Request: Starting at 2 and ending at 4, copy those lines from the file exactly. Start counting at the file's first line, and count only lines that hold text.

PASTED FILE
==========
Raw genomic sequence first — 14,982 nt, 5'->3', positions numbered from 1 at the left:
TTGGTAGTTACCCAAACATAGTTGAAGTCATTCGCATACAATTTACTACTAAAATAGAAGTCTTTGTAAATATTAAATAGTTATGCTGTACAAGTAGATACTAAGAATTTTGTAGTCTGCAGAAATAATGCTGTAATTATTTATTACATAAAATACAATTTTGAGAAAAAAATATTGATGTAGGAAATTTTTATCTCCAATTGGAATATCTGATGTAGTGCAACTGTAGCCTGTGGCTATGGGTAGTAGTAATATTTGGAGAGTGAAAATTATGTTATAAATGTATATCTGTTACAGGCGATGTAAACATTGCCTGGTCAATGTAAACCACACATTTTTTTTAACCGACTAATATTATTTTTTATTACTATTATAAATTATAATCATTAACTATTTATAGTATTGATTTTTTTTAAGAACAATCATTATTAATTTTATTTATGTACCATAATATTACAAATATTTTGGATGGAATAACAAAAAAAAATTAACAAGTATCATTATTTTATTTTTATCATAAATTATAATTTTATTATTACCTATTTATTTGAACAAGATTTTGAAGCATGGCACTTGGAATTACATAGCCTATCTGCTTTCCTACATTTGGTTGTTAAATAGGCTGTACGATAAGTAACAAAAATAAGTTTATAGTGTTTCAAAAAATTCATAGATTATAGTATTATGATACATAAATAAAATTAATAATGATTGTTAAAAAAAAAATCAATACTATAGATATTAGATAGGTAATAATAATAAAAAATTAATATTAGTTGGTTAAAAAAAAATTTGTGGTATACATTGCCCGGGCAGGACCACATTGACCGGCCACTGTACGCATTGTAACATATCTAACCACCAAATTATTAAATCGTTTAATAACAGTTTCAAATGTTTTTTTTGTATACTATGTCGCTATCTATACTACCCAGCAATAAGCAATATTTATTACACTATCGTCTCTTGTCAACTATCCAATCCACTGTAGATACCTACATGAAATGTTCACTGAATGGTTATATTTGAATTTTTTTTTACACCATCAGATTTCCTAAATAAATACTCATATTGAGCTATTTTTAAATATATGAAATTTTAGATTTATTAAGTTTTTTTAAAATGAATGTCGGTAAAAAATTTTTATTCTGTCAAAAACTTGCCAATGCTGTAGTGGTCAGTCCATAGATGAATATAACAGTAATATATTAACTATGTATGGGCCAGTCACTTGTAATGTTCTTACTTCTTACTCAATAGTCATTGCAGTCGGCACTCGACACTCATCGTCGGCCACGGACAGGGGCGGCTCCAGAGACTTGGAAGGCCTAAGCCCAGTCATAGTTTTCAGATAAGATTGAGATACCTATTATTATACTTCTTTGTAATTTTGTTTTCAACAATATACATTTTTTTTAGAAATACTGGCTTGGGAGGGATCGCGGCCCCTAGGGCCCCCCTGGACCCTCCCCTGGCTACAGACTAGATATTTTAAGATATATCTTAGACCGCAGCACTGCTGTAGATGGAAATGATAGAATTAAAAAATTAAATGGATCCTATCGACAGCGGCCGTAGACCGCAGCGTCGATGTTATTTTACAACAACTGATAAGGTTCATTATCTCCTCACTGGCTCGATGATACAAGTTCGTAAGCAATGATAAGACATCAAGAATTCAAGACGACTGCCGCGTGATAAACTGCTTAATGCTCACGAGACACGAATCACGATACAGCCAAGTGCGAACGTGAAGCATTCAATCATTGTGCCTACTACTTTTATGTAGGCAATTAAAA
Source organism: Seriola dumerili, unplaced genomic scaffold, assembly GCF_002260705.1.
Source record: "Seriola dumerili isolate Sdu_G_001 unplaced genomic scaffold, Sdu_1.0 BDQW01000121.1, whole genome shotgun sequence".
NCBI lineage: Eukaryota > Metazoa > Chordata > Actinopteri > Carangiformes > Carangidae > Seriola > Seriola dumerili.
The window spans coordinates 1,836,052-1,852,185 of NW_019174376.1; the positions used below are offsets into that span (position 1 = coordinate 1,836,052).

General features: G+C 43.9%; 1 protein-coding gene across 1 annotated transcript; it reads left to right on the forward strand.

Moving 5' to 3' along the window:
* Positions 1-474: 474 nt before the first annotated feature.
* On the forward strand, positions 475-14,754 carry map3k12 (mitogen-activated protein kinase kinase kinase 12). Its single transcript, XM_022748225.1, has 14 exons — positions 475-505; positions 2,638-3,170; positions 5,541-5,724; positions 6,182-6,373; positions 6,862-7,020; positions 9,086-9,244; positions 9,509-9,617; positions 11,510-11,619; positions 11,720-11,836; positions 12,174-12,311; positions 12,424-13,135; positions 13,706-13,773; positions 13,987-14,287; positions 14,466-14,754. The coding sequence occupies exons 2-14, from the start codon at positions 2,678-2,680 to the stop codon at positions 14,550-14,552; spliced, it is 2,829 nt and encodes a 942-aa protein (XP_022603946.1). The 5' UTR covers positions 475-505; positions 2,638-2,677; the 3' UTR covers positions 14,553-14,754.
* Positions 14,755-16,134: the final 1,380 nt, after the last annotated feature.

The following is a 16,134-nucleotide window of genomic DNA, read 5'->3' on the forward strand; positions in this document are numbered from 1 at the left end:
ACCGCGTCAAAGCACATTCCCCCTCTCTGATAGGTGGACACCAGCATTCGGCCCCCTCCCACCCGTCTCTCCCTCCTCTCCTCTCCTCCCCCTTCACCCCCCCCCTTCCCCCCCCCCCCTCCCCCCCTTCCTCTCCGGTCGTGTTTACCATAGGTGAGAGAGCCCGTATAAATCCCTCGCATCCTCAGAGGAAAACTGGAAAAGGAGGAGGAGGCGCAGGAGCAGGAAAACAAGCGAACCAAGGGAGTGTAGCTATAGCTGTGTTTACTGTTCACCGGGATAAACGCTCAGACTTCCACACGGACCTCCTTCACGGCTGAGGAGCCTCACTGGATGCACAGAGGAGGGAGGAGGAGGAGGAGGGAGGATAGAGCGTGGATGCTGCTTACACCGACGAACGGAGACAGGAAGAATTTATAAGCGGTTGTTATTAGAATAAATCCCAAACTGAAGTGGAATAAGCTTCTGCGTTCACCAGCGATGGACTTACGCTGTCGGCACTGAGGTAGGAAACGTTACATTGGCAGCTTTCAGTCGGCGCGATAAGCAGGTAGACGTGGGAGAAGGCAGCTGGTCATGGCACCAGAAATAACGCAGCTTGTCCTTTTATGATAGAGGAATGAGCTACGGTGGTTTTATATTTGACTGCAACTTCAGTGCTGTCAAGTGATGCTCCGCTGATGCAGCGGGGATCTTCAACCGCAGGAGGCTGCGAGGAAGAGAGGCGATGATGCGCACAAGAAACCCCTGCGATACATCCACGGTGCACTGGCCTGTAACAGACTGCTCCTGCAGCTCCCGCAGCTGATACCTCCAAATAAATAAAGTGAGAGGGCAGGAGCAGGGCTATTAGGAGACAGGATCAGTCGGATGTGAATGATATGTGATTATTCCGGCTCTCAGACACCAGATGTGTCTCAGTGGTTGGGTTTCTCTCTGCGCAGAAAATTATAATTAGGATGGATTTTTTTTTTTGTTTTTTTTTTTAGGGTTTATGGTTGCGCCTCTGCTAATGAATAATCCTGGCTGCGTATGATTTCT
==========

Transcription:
TTGGTAGTTACCCAAACATAGTTGAAGTCATTCGCATACAATTTACTACTAAAATAGAAGTCTTTGTAAATATTAAATAGTTATGCTGTACAAGTAGATACTAAGAATTTTGTAGTCTGCAGAAATAATGCTGTAATTATTTATTACATAAAATACAATTTTGAGAAAAAAATATTGATGTAGGAAATTTTTATCTCCAATTGGAATATCTGATGTAGTGCAACTGTAGCCTGTGGCTATGGGTAGTAGTAATATTTGGAGAGTGAAAATTATGTTATAAATGTATATCTGTTACAGGCGATGTAAACATTGCCTGGTCAATGTAAACCACACATTTTTTTTAACCGACTAATATTATTTTTTATTACTATTATAAATTATAATCATTAACTATTTATAGTATTGATTTTTTTTAAGAACAATCATTATTAATTTTATTTATGTACCATAATATTACAAATATTTTGGATGGAATAACAAAAAAAAATTAACAAGTATCATTATTTTATTTTTATCATAAATTATAATTTTATTATTACCTATTTATTTGAACAAGATTTTGAAGCATGGCACTTGGAATTACATAGCCTATCTGCTTTCCTACATTTGGTTGTTAAATAGGCTGTACGATAAGTAACAAAAATAAGTTTATAGTGTTTCAAAAAATTCATAGATTATAGTATTATGATACATAAATAAAATTAATAATGATTGTTAAAAAAAAAATCAATACTATAGATATTAGATAGGTAATAATAATAAAAAATTAATATTAGTTGGTTAAAAAAAAATTTGTGGTATACATTGCCCGGGCAGGACCACATTGACCGGCCACTGTACGCATTGTAACATATCTAACCACCAAATTATTAAATCGTTTAATAACAGTTTCAAATGTTTTTTTTGTATACTATGTCGCTATCTATACTACCCAGCAATAAGCAATATTTATTACACTATCGTCTCTTGTCAACTATCCAATCCACTGTAGATACCTACATGAAATGTTCACTGAATGGTTATATTTGAATTTTTTTTTACACCATCAGATTTCCTAAATAAATACTCATATTGAGCTATTTTTAAATATATGAAATTTTAGATTTATTAAGTTTTTTTAAAATGAATGTCGGTAAAAAATTTTTATTCTGTCAAAAACTTGCCAATGCTGTAGTGGTCAGTCCATAGATGAATATAACAGTAATATATTAACTATGTATGGGCCAGTCACTTGTAATGTTCTTACTTCTTACTCAATAGTCATTGCAGTCGGCACTCGACACTCATCGTCGGCCACGGACAGGGGCGGCTCCAGAGACTTGGAAGGCCTAAGCCCAGTCATAGTTTTCAGATAAGATTGAGATACCTATTATTATACTTCTTTGTAATTTTGTTTTCAACAATATACATTTTTTTTAGAAATACTGGCTTGGGAGGGATCGCGGCCCCTAGGGCCCCCCTGGACCCTCCCCTGGCTACAGACTAGATATTTTAAGATATATCTTAGACCGCAGCACTGCTGTAGATGGAAATGATAGAATTAAAAAATTAAATGGATCCTATCGACAGCGGCCGTAGACCGCAGCGTCGATGTTATTTTACAACAACTGATAAGGTTCATTATCTCCTCACTGGCTCGATGATACAAGTTCGTAAGCAATGATAAGACATCAAGAATTCAAGACGACTGCCGCGTGATAAACTGCTTAATGCTCACGAGACACGAATCACGATACAGCCAAGTGCGAACGTGAAGCATTCAATCATTGTGCCTACTACTTTTATGTAGGCAATTAAAA
Source organism: Seriola dumerili, unplaced genomic scaffold, assembly GCF_002260705.1.
Source record: "Seriola dumerili isolate Sdu_G_001 unplaced genomic scaffold, Sdu_1.0 BDQW01000121.1, whole genome shotgun sequence".